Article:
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Progress from the Pulpit

Mainline Protestant clergy support LGBT equality

An in-depth survey of mainline Protestant clergy shows growing support among some religious leaders for gay and lesbian equality.

In the conversation on LGBT equality, many of the loudest voices of opposition have come from churches and clergy. But do those voices speak for all faith leaders? Or has a crucial part of the conversation been left out?

A 2008 survey of mainline Protestant clergy shows, to the contrary, that many express strong support for equality for gay and lesbian Americans. The Haas, Jr. Fund-supported survey by the Public Religion Research Institute refutes the conventional wisdom that faith communities and their leaders pose a monolithic barrier to progress on LGBT rights.

“Opposition to lesbian and gay equality from within religious communities has become more organized and effective in recent years,” said Haas, Jr. Fund program officer Randall Miller. “But this survey reveals a concerted voice for dignity, fairness, and equality in the faith-based world.”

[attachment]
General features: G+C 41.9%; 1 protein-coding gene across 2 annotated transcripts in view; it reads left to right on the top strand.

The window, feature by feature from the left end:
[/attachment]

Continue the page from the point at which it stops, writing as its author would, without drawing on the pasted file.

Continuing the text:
And that voice is an influential one. Mainline Protestants make up 18 percent of all Americans and 23 percent of all voters. According to Public Religion Research President Dr. Robert P. Jones, they occupy “the vital middle ground in American politics.”


This survey reveals a concerted voice for dignity, fairness, and equality in the faith-based world.

The survey polled senior clergy from the seven largest mainline denominations on social and economic issues and the role of the church in politics. Two-thirds said they support some legal recognition of same-sex couples. Respondents voiced even stronger support for legislation on hate crimes and employment discrimination.

“This survey shows that communities of faith can be part of the solution,” said Miller.